Men don’t have to agree to sex in order to get busted in a prostitution sting. They just have to seem interested.

These complaints are real. From an apartment at California and Larkin streets, it's easy to hear the clack-clack of high heels on the sidewalk as young girls walk up and down, bare-armed despite the cold. In parts of the Mission, residents are often jolted awake by the sounds of prostitutes fighting outside. During one recent decoy operation in the Polk Street corridor, Tom Nguyen, the owner of a corner store, quietly brought over a bag of Red Bull drinks. He explained that he wanted to show his appreciation. By late last year, prostitution had become a real problem in his area, he said, but thanks to a major step-up in police enforcement, there are now many fewer prostitutes on his corner.

Zimring says many of the problems with prostitution stings have the same root cause: Enforcement policy is highly discretionary. Each city or town has its own standards. Because policies are often made within a police department chain of command, there's little opportunity for the public to review them or debate the principles behind them.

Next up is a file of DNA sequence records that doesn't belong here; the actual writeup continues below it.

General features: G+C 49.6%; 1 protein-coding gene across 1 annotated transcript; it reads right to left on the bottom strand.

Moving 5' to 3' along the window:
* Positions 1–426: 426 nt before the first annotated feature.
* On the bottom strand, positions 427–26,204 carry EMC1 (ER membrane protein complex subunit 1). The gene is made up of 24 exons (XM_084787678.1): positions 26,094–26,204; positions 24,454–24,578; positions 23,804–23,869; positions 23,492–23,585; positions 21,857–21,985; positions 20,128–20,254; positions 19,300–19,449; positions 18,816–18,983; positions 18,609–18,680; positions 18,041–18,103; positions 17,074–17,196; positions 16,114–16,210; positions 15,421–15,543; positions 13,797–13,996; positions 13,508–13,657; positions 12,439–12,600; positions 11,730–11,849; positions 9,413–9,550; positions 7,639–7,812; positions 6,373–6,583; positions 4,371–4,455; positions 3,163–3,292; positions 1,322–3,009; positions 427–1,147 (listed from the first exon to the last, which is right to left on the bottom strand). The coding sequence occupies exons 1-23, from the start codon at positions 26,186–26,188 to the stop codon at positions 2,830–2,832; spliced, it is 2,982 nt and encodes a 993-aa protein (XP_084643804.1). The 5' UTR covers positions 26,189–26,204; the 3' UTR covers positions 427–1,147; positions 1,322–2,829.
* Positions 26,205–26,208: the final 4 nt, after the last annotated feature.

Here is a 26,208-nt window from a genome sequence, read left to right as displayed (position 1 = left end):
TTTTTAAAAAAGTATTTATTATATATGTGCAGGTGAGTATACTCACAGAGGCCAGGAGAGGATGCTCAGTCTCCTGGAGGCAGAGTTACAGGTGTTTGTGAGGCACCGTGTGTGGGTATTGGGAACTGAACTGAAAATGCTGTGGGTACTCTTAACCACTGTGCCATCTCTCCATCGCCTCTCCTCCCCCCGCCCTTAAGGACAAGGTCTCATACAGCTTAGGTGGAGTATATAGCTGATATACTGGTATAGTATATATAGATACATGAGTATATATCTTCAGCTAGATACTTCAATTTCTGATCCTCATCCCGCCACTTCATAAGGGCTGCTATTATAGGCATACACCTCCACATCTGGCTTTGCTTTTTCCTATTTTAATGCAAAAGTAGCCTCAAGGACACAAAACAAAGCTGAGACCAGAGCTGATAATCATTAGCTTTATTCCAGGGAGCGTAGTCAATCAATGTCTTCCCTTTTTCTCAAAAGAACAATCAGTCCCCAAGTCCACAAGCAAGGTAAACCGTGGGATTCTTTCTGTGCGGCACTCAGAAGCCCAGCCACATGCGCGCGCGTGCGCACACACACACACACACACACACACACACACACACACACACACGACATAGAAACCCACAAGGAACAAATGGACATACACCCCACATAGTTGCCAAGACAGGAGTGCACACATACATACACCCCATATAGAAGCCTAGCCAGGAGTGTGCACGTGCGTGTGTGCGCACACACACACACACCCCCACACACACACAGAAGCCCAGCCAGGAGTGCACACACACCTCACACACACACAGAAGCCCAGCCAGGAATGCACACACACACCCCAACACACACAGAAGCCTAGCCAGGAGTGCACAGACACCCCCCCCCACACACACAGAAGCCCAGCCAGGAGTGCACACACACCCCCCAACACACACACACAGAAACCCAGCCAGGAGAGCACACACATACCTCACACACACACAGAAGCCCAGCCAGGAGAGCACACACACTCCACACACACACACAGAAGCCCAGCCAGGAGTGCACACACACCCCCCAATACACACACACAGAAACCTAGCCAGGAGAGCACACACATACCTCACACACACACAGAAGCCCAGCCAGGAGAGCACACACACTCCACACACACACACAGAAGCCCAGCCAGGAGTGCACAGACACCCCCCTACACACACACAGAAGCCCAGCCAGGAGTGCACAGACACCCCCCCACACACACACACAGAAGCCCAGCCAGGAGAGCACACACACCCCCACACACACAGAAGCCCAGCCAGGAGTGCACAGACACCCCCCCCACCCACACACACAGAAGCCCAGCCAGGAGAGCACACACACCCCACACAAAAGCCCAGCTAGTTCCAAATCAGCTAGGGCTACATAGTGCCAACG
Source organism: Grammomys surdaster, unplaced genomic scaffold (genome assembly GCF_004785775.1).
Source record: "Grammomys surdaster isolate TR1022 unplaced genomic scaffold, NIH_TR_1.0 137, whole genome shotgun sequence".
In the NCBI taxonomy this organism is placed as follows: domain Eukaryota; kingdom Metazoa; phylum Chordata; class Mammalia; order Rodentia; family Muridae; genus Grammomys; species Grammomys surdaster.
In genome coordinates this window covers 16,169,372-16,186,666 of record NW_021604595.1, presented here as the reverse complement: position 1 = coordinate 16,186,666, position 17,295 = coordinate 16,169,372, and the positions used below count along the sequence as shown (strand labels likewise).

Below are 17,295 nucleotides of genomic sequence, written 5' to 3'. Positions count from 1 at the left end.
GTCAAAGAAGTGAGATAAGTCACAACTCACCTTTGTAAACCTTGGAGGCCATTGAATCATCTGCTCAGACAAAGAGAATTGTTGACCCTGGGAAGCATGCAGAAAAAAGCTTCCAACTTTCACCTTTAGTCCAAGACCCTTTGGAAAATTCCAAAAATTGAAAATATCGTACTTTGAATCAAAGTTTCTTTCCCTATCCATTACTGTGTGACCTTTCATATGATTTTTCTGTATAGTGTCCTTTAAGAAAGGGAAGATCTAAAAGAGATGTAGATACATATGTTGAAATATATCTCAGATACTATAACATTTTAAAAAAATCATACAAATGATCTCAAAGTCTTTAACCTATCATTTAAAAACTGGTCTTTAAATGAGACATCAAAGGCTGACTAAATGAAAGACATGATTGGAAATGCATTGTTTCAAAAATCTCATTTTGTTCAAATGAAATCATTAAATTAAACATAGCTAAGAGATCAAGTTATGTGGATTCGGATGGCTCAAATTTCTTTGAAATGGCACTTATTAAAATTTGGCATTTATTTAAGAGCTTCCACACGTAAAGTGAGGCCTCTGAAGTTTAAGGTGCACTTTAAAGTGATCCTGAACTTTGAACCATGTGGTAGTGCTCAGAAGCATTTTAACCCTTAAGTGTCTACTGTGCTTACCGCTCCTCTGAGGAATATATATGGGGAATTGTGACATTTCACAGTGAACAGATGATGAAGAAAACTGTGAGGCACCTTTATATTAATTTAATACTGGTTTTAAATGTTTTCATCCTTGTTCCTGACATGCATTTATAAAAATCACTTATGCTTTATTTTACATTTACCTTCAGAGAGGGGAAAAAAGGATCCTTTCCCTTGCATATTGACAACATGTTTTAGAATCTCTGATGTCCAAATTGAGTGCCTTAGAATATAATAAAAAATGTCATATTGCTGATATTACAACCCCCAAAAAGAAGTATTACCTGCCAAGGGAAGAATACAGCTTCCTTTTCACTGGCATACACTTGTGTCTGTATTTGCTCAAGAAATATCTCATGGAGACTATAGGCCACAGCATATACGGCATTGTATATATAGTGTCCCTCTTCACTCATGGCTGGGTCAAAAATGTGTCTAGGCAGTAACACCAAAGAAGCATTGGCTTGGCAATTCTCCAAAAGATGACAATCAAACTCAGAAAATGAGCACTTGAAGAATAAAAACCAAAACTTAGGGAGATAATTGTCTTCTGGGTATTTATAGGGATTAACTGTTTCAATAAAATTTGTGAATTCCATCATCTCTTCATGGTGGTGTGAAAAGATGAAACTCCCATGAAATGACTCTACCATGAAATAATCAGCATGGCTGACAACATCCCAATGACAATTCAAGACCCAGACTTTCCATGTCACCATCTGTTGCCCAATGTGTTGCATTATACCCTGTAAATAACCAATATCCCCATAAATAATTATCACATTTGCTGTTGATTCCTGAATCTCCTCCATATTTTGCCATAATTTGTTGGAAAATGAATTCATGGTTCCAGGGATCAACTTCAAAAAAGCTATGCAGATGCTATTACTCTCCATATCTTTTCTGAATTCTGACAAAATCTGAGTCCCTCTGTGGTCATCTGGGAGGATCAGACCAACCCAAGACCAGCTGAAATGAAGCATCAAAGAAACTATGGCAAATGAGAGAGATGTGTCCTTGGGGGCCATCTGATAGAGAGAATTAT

"The whole thing is completely secret," he says. "If you want to hassle either prostitutes or customers, you can do a lot of hassling without any checks and balances of judicial control."

"Who's up in arms about this?" he asks. "Nobody."

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